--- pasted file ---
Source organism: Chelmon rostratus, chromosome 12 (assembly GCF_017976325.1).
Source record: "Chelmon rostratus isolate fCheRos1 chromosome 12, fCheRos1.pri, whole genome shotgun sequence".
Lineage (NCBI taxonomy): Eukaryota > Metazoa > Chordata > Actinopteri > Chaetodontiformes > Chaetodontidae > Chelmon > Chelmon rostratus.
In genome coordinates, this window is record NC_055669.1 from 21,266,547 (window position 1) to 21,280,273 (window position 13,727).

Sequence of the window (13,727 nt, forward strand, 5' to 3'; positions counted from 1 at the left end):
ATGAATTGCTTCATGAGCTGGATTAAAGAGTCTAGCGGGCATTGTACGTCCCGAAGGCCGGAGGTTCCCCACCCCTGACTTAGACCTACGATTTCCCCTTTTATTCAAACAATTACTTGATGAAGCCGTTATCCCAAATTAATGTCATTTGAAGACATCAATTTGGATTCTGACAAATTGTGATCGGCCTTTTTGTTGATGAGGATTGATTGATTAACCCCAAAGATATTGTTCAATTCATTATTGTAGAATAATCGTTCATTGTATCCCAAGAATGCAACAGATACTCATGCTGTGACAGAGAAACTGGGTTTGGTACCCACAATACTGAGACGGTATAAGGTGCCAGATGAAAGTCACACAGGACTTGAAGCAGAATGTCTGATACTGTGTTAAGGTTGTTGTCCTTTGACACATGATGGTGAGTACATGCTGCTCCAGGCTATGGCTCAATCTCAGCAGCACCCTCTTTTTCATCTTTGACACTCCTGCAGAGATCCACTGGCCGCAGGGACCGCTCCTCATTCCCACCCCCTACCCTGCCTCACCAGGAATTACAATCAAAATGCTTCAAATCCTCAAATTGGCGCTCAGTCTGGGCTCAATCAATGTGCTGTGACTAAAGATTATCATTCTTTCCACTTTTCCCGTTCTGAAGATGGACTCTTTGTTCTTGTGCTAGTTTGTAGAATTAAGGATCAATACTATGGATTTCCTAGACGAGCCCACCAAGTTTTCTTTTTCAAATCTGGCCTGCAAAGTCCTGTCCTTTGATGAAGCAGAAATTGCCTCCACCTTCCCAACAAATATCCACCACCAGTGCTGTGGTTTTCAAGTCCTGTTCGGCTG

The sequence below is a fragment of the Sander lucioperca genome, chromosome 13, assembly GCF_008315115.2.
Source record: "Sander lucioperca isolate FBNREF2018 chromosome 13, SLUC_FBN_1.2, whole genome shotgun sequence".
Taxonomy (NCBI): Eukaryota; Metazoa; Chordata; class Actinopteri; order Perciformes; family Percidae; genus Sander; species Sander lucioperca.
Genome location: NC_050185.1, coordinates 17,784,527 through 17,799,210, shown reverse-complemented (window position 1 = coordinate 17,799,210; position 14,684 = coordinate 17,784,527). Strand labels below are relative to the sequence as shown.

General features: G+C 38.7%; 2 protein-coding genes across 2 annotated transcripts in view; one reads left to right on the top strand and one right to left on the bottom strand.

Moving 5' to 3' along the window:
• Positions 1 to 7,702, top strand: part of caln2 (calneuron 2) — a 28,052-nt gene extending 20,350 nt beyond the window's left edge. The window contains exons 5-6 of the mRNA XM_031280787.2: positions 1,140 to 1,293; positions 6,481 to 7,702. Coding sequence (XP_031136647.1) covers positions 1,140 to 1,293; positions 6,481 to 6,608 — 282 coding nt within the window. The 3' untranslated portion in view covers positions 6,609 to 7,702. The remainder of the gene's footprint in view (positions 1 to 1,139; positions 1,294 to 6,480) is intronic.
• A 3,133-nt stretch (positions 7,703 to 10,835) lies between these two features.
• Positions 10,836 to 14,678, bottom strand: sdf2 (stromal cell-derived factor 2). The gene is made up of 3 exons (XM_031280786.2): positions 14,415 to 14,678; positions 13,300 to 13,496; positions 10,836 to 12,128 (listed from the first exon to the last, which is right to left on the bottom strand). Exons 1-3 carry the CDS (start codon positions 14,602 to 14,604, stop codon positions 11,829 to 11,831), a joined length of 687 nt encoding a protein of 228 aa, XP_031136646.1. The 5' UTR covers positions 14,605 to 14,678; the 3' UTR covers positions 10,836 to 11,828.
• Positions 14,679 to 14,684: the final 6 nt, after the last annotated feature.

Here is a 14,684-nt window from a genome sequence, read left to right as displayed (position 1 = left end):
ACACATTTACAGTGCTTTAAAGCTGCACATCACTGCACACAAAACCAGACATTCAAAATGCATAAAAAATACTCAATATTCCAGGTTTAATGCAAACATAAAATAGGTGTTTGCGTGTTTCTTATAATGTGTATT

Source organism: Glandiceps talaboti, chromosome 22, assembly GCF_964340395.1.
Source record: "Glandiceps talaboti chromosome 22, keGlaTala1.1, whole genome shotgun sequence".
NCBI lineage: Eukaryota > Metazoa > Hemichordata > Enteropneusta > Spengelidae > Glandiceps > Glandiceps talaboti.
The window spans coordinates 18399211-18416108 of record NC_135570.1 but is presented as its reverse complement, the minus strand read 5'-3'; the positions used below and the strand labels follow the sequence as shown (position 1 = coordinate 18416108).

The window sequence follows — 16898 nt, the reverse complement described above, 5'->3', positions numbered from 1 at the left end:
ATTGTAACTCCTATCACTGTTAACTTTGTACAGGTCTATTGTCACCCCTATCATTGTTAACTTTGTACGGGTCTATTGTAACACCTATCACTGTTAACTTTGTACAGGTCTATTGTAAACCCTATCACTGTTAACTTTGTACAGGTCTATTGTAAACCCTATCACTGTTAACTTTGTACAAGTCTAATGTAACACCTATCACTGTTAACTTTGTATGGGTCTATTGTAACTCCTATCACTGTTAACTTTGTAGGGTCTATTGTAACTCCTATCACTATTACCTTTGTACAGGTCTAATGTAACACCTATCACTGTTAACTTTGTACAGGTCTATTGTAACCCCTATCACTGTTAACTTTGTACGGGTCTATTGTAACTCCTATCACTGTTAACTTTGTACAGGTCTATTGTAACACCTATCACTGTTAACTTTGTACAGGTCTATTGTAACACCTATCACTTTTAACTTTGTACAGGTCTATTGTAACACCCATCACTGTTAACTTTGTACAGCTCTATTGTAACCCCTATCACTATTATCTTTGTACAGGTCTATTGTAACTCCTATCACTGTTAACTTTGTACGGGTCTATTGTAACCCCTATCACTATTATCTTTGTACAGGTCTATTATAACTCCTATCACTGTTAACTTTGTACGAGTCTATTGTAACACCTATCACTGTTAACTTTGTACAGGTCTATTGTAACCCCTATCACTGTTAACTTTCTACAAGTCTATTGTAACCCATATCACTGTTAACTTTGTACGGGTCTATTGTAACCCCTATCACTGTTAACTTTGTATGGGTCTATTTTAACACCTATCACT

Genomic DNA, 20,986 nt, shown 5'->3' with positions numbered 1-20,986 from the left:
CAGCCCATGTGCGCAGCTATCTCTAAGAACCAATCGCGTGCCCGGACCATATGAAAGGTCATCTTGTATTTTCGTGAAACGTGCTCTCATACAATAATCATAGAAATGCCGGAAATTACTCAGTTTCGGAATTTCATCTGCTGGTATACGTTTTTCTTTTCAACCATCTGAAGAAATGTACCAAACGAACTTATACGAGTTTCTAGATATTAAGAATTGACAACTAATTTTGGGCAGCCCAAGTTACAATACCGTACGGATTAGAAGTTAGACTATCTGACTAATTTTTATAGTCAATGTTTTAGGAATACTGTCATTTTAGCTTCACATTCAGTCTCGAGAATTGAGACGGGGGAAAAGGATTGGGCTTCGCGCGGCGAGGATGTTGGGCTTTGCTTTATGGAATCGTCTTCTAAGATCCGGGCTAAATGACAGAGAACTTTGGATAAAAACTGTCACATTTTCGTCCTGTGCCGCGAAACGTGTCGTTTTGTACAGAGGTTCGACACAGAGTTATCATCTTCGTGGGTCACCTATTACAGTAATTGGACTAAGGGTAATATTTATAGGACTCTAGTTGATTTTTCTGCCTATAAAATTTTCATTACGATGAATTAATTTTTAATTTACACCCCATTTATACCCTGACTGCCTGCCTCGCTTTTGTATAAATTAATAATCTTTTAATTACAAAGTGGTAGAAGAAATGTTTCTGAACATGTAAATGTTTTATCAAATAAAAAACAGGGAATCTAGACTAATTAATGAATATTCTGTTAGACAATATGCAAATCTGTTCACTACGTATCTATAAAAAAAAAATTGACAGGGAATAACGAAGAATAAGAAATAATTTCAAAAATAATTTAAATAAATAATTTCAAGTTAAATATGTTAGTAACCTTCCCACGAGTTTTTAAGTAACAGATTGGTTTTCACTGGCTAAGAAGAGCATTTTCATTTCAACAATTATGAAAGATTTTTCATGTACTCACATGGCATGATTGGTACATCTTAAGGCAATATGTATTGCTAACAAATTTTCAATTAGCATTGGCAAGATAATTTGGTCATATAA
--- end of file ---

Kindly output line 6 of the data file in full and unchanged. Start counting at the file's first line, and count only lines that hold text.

ATGAATTGCTTCATGAGCTGGATTAAAGAGTCTAGCGGGCATTGTACGTCCCGAAGGCCGGAGGTTCCCCACCCCTGACTTAGACCTACGATTTCCCCTTTTATTCAAACAATTACTTGATGAAGCCGTTATCCCAAATTAATGTCATTTGAAGACATCAATTTGGATTCTGACAAATTGTGATCGGCCTTTTTGTTGATGAGGATTGATTGATTAACCCCAAAGATATTGTTCAATTCATTATTGTAGAATAATCGTTCATTGTATCCCAAGAATGCAACAGATACTCATGCTGTGACAGAGAAACTGGGTTTGGTACCCACAATACTGAGACGGTATAAGGTGCCAGATGAAAGTCACACAGGACTTGAAGCAGAATGTCTGATACTGTGTTAAGGTTGTTGTCCTTTGACACATGATGGTGAGTACATGCTGCTCCAGGCTATGGCTCAATCTCAGCAGCACCCTCTTTTTCATCTTTGACACTCCTGCAGAGATCCACTGGCCGCAGGGACCGCTCCTCATTCCCACCCCCTACCCTGCCTCACCAGGAATTACAATCAAAATGCTTCAAATCCTCAAATTGGCGCTCAGTCTGGGCTCAATCAATGTGCTGTGACTAAAGATTATCATTCTTTCCACTTTTCCCGTTCTGAAGATGGACTCTTTGTTCTTGTGCTAGTTTGTAGAATTAAGGATCAATACTATGGATTTCCTAGACGAGCCCACCAAGTTTTCTTTTTCAAATCTGGCCTGCAAAGTCCTGTCCTTTGATGAAGCAGAAATTGCCTCCACCTTCCCAACAAATATCCACCACCAGTGCTGTGGTTTTCAAGTCCTGTTCGGCTG